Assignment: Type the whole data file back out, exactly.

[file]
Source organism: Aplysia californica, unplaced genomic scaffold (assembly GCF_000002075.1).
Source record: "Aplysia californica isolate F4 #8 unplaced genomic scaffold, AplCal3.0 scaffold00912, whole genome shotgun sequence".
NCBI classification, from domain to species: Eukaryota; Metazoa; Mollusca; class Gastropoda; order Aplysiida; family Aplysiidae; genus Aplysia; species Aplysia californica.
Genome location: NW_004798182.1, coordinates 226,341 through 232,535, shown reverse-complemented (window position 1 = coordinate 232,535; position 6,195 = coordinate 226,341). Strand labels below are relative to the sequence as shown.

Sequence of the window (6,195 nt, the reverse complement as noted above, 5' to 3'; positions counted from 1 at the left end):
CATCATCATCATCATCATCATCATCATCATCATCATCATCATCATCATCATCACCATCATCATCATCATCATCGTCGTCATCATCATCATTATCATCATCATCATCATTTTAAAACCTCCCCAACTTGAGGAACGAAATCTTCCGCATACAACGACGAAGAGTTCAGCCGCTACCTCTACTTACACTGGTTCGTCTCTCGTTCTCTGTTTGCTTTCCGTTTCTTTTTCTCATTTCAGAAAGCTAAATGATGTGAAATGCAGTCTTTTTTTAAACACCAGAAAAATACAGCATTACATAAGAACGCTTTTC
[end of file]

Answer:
Source organism: Aplysia californica, unplaced genomic scaffold (assembly GCF_000002075.1).
Source record: "Aplysia californica isolate F4 #8 unplaced genomic scaffold, AplCal3.0 scaffold00912, whole genome shotgun sequence".
NCBI classification, from domain to species: Eukaryota; Metazoa; Mollusca; class Gastropoda; order Aplysiida; family Aplysiidae; genus Aplysia; species Aplysia californica.
Genome location: NW_004798182.1, coordinates 226,341 through 232,535, shown reverse-complemented (window position 1 = coordinate 232,535; position 6,195 = coordinate 226,341). Strand labels below are relative to the sequence as shown.

Sequence of the window (6,195 nt, the reverse complement as noted above, 5' to 3'; positions counted from 1 at the left end):
CATCATCATCATCATCATCATCATCATCATCATCATCATCATCATCATCATCACCATCATCATCATCATCATCGTCGTCATCATCATCATTATCATCATCATCATCATTTTAAAACCTCCCCAACTTGAGGAACGAAATCTTCCGCATACAACGACGAAGAGTTCAGCCGCTACCTCTACTTACACTGGTTCGTCTCTCGTTCTCTGTTTGCTTTCCGTTTCTTTTTCTCATTTCAGAAAGCTAAATGATGTGAAATGCAGTCTTTTTTTAAACACCAGAAAAATACAGCATTACATAAGAACGCTTTTC